Thursday, July 20-21, 2017
ENI held a contest this summer to send one entrepreneurial student to the Disruptive Innovative Summit held in Atlanta at Suntrust Park. The event was sponsored by Usher’s New Look, and over 300 students between the ages of 17 and 24 came together to discuss how they could positively change the world through creativity and innovation.
Lexie Newhouse, a Georgia State sophomore Interdisciplinary Studies major with a concentration in Media Entrepreneurship and Honors student, was named the winner of the Disruptivator Contest for her creative word poem submission. The contest asked applicants to respond to ” Here’s Why I Should Win Free Tickets” in 50 words or less. Check out her contest submission, photos from the event, and read her reflections on the event below:
By: Lexie Newhouse
From July 20th to the 21st, the Disruptive Innovation Summit invaded Atlanta at the new SunTrust Stadium. Through the support of Usher’s New Look, GE, and several other sponsors, this conference tailored for millennials demonstrated the importance of applying entrepreneurial thinking to successfully attack social injustice and make a difference in the community. Students from Atlanta, New York, Detroit, and even Milwaukee gathered for this innovative conference. The summit featured a variety of keynote speakers, panelists, networking sessions, talent showcases, and a Spark Tank Competition.
Of the five Spark Conversations, the panel moderated by Russel Stokes, the CEO of GE Power and SVP, was my favorite! It featured Jewel Burks (Founder of PartPic), William Kawkwamba (Windmill Inventor and Engineer), and Chris Gray (Founder of Scholly). Speaking on the topic of technology, the panelists offered insight about developing your own company. Several of the students attending the conference, including myself, were seeking advice as to how to bring your business blueprints to life. On average, it takes $60,000 to develop an app. Especially for students, it can be difficult to raise these funds while battling college expenses. The panelists then revealed several solutions to avoid these issues. With Georgia State University and Georgia Tech being located within miles of each other, they explained that the tech powerhouse is located here in the heart of Atlanta. Recruiting computer science students to develop your apps could save thousands of dollars while remaining local. Not only is Atlanta the tech capital of the state, it is also the entrepreneurial hub. Even without a physical model or product, Burks explained that you can pitch your ideas to various entrepreneurship competitions to raise funds and seek guidance. Throughout their discussion, they emphasized the importance of the financial and legal aspects of creating your own company.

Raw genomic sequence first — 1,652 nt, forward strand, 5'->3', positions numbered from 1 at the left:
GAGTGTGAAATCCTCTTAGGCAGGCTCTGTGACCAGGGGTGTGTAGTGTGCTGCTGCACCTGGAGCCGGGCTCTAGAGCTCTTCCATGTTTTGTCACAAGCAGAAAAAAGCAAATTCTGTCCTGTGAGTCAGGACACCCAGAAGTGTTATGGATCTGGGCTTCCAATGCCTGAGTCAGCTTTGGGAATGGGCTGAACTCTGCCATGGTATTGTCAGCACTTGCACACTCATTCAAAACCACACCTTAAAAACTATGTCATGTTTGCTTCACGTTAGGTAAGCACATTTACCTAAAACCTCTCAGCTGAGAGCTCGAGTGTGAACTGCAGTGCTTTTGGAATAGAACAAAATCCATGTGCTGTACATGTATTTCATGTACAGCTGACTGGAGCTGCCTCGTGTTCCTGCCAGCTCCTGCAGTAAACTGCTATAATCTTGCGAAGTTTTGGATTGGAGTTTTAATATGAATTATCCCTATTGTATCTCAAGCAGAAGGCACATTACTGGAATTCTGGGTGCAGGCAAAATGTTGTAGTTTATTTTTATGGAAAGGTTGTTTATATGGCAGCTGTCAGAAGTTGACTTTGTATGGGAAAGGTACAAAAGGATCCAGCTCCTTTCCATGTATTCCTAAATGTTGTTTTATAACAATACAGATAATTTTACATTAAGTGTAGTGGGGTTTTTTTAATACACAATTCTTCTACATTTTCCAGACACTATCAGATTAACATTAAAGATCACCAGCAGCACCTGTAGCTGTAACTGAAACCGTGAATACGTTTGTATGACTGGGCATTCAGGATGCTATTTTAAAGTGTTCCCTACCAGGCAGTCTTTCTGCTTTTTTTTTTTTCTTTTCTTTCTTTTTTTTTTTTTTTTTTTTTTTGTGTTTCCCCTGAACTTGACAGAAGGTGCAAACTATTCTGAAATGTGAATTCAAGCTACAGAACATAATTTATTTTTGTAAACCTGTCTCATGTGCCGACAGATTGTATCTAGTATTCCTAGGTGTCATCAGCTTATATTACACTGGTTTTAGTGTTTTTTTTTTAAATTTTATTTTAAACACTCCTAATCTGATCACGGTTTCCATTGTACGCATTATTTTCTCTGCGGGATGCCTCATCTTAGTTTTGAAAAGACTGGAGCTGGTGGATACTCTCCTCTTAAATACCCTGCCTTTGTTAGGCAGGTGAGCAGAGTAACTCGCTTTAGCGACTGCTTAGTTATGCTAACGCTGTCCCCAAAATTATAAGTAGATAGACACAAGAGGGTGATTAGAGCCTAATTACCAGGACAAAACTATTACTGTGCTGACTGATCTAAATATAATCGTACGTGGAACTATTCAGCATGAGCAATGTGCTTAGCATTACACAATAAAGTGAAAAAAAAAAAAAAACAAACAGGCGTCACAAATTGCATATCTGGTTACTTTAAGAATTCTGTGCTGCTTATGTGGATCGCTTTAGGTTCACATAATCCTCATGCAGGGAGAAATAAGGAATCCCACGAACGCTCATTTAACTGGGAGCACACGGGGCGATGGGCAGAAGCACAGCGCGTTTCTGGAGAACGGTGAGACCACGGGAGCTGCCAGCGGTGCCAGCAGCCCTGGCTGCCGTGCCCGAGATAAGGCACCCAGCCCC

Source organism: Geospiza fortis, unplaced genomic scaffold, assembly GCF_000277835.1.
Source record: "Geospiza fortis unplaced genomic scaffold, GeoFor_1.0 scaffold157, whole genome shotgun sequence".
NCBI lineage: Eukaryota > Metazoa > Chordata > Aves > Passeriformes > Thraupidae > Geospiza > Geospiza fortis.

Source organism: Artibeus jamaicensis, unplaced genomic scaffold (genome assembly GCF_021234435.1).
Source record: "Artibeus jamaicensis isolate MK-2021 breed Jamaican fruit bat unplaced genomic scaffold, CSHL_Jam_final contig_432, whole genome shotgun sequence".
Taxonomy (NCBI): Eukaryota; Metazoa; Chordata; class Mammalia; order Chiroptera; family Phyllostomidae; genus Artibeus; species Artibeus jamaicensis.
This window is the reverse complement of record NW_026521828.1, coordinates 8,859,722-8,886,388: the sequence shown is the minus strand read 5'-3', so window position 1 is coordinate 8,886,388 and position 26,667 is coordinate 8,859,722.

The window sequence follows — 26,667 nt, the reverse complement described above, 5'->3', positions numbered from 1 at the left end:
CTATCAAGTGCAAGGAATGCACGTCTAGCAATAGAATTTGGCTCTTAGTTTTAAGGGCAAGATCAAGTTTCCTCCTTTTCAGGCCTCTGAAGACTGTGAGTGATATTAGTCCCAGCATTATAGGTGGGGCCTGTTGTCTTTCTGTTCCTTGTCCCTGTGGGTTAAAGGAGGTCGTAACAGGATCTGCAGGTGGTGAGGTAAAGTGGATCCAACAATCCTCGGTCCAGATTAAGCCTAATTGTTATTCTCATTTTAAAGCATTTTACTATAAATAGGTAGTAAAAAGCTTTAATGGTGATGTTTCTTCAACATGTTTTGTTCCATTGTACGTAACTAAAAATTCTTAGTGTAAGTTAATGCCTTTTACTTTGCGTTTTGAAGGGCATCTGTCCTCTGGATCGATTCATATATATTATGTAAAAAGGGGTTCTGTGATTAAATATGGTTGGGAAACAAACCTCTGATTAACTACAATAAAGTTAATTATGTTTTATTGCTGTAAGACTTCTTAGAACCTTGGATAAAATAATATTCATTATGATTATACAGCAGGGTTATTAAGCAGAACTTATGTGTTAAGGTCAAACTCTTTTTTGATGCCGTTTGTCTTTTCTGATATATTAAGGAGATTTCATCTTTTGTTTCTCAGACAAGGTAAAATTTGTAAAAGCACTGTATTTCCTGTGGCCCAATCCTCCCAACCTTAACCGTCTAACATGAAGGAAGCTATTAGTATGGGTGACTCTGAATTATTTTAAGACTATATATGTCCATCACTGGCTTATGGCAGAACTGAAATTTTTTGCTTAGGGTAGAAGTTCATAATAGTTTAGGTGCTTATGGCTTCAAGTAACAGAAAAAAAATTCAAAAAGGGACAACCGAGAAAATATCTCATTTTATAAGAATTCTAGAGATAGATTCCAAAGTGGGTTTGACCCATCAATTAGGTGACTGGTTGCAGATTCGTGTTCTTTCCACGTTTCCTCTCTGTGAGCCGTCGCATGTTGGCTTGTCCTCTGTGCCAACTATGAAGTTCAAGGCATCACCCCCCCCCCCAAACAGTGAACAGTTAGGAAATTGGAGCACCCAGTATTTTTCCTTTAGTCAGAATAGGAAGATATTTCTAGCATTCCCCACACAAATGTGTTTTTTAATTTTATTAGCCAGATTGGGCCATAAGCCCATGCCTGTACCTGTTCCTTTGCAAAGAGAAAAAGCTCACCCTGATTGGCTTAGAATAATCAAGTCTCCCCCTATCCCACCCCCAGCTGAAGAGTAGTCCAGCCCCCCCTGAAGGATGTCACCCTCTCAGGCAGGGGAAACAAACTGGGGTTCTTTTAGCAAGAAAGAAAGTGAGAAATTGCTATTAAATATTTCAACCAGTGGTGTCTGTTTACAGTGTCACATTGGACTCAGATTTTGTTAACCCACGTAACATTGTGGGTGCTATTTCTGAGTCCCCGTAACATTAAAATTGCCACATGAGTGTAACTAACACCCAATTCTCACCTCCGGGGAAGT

From developing the ideas to pitching them, the Disruptive Innovation Summit then hosted a Spark Tank Competition where three students shared their potential businesses to win $5,000 to help establish their company. One student pitched a device that signals “emergency use” for personal vehicles, thus allowing vehicles to move aside. Another student pitched a service that provides Drivers Ed, resume assistance, and job search help to disadvantaged communities. The final student, also the winner of the competition, pitched an app that connected adopted children to their ancestry, businesses, and social communities composed of other adopted children experiencing similar struggles and successes.
Between the panelists and competition, I now feel more confident in my abilities to bring my business blueprints to life, especially in response to social injustice. The energy throughout the summit was shared between speakers and students alike. It ultimately revealed the power of entrepreneurial thinking to incite change, mobilize future generations, and make the world a better place.”